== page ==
Nearly every newborn gets an assessment thanks to a physician named Virginia Apgar, who saw the need for better infant healthcare.
It’s the first standardized test you ever took. While you probably don’t remember your score, infant survival worldwide has improved thanks to the Apgar test, a simple assessment of a newborn’s health taken at one and five minutes after birth. Invented in 1952, the test is still used today in hospitals worldwide.
Most know APGAR as an acronym for the health components it measures: Appearance, Pulse, Grimace, Activity, and Respiration. But it’s named for Virginia Apgar, a pioneering anesthesiologist.
Apgar began her medical training as a surgeon, but a mentor discouraged her from pursuing the field because she was a woman. Instead, she switched to the then-nascent field of anesthesiology, focusing her research on how anesthesia affects mothers and babies.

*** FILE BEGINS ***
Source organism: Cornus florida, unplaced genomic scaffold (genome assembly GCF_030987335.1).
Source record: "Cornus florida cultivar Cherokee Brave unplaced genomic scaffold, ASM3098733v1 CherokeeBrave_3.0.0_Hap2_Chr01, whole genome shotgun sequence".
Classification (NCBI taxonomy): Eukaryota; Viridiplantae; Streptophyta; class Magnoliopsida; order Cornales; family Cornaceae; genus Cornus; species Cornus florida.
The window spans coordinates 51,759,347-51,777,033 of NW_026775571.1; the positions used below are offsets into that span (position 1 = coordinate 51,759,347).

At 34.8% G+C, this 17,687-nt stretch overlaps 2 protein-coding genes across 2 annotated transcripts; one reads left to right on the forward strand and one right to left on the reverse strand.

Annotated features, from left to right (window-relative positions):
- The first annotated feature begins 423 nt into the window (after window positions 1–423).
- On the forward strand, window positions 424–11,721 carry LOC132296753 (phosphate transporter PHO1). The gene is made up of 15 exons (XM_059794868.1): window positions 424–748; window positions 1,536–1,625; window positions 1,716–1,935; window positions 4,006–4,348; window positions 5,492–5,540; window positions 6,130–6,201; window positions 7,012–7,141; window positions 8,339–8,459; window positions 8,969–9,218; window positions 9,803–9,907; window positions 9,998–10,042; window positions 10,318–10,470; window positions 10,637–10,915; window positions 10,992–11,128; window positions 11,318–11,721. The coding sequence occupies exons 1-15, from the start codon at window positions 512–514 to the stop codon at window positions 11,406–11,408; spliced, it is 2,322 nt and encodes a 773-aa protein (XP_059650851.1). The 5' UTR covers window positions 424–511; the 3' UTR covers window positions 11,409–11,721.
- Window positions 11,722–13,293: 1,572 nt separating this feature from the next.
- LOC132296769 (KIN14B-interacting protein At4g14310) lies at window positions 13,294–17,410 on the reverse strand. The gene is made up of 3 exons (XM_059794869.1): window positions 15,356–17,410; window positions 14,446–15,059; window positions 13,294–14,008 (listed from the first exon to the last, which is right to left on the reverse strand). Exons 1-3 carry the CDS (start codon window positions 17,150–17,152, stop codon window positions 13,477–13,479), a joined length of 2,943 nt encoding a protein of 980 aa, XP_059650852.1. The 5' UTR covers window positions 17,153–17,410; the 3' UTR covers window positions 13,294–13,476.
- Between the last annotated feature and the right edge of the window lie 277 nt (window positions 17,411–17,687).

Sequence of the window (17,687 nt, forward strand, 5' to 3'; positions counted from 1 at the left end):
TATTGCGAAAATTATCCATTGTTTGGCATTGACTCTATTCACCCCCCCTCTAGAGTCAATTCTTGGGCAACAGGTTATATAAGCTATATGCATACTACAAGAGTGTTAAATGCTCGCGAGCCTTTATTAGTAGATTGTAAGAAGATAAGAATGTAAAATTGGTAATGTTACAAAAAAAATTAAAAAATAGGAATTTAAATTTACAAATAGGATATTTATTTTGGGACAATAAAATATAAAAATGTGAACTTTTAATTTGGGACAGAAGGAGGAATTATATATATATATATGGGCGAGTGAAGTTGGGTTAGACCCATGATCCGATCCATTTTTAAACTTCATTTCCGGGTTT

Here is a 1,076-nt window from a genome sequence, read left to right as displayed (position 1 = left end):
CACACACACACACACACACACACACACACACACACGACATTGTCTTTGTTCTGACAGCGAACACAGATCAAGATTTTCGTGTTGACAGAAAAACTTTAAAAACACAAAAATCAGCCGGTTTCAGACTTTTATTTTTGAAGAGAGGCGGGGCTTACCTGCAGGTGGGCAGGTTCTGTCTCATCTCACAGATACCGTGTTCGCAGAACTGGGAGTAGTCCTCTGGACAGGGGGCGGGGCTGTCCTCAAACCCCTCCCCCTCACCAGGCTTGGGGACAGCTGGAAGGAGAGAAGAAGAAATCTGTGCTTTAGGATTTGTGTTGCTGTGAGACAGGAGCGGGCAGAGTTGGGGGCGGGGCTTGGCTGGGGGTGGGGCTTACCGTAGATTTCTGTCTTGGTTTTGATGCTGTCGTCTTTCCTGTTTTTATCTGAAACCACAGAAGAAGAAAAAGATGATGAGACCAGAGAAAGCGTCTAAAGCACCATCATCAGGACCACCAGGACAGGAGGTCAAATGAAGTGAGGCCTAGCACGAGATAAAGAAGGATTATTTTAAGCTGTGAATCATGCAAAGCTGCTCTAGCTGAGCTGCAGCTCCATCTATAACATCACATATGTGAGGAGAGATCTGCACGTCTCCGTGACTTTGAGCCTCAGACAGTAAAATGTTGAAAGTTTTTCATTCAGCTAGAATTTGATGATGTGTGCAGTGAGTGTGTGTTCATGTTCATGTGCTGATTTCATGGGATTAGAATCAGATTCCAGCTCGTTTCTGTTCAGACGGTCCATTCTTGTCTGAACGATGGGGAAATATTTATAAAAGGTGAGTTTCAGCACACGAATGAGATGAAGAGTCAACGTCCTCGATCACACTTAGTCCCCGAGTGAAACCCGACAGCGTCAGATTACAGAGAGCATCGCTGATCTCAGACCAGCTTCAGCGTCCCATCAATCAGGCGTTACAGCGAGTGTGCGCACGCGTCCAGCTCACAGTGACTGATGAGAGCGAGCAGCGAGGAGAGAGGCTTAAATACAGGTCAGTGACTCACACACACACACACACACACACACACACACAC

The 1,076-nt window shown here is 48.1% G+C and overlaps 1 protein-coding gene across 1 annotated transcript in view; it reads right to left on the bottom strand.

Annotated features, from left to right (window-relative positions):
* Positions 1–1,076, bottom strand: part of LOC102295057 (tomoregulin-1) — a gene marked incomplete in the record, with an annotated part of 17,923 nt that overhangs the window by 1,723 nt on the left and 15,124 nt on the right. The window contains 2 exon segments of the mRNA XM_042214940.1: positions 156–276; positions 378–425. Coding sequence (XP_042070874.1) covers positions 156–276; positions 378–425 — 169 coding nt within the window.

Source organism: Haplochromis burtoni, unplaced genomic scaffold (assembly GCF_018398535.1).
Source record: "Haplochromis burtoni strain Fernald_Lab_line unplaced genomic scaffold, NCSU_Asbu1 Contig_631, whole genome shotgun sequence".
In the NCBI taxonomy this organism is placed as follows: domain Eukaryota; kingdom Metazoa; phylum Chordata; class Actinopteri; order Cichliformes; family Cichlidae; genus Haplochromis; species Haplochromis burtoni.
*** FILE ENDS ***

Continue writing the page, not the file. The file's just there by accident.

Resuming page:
As late as the 1940s, delivery room staff paid more attention to the health of the mother and could do little to help an infant born with health issues. Yet Apgar saw that newborns lives could be saved if they were given medical attention immediately. When an intern asked her during a lunchroom conversation what she would do to evaluate a newborn’s health, Apgar quickly jotted down key health markers, which eventually became the framework of her namesake test.
An infant is given a score of zero, one, or two on the set of five markers. The total score out of 10 lets doctors, nurses, and midwives know whether an infant might need emergency medical care, such as help with breathing or heart monitoring. Apgar showed that her test is connected to infant survival: Babies with the lowest score had a death rate of 14 percent; and those with the highest scores had a death rate of 0.13 percent.
More than 60 years after the Apgar test was first developed, research shows that this quick and easy-to-teach scoring system remains a useful tool. In 2015, the American Academy of Pediatrics reaffirmed its relevance by stating that “the Apgar score provides an accepted and convenient method for reporting the status of the newborn infant immediately after birth and the response to resuscitation if needed.” Babies across the globe continue to have Virginia Apgar to thank for their first surprise exam.